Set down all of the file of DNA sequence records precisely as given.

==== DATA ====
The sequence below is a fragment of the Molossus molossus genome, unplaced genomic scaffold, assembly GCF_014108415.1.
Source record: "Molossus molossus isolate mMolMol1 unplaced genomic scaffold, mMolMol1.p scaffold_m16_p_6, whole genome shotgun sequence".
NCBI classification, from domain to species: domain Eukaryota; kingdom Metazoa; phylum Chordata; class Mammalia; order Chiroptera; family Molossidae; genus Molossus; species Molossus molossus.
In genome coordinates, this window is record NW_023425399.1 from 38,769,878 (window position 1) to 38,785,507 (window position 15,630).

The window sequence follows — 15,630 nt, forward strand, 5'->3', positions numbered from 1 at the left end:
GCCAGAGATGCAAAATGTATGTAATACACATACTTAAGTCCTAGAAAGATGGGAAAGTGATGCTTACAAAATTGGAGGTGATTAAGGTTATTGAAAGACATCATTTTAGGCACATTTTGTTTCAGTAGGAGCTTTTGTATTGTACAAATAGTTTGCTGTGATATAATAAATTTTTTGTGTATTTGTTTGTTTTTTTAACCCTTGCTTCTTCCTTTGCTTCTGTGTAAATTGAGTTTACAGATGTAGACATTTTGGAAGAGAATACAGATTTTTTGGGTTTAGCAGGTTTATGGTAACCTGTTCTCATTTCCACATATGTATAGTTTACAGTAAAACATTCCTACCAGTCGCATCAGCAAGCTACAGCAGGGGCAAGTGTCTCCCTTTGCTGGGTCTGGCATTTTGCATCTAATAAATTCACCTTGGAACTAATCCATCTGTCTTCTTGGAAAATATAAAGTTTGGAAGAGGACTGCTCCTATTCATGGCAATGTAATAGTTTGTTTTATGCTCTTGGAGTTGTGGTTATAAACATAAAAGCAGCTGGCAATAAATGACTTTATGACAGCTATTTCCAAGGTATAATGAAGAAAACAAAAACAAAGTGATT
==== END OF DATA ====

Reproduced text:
The sequence below is a fragment of the Molossus molossus genome, unplaced genomic scaffold, assembly GCF_014108415.1.
Source record: "Molossus molossus isolate mMolMol1 unplaced genomic scaffold, mMolMol1.p scaffold_m16_p_6, whole genome shotgun sequence".
NCBI classification, from domain to species: domain Eukaryota; kingdom Metazoa; phylum Chordata; class Mammalia; order Chiroptera; family Molossidae; genus Molossus; species Molossus molossus.
In genome coordinates, this window is record NW_023425399.1 from 38,769,878 (window position 1) to 38,785,507 (window position 15,630).

The window sequence follows — 15,630 nt, forward strand, 5'->3', positions numbered from 1 at the left end:
GCCAGAGATGCAAAATGTATGTAATACACATACTTAAGTCCTAGAAAGATGGGAAAGTGATGCTTACAAAATTGGAGGTGATTAAGGTTATTGAAAGACATCATTTTAGGCACATTTTGTTTCAGTAGGAGCTTTTGTATTGTACAAATAGTTTGCTGTGATATAATAAATTTTTTGTGTATTTGTTTGTTTTTTTAACCCTTGCTTCTTCCTTTGCTTCTGTGTAAATTGAGTTTACAGATGTAGACATTTTGGAAGAGAATACAGATTTTTTGGGTTTAGCAGGTTTATGGTAACCTGTTCTCATTTCCACATATGTATAGTTTACAGTAAAACATTCCTACCAGTCGCATCAGCAAGCTACAGCAGGGGCAAGTGTCTCCCTTTGCTGGGTCTGGCATTTTGCATCTAATAAATTCACCTTGGAACTAATCCATCTGTCTTCTTGGAAAATATAAAGTTTGGAAGAGGACTGCTCCTATTCATGGCAATGTAATAGTTTGTTTTATGCTCTTGGAGTTGTGGTTATAAACATAAAAGCAGCTGGCAATAAATGACTTTATGACAGCTATTTCCAAGGTATAATGAAGAAAACAAAAACAAAGTGATT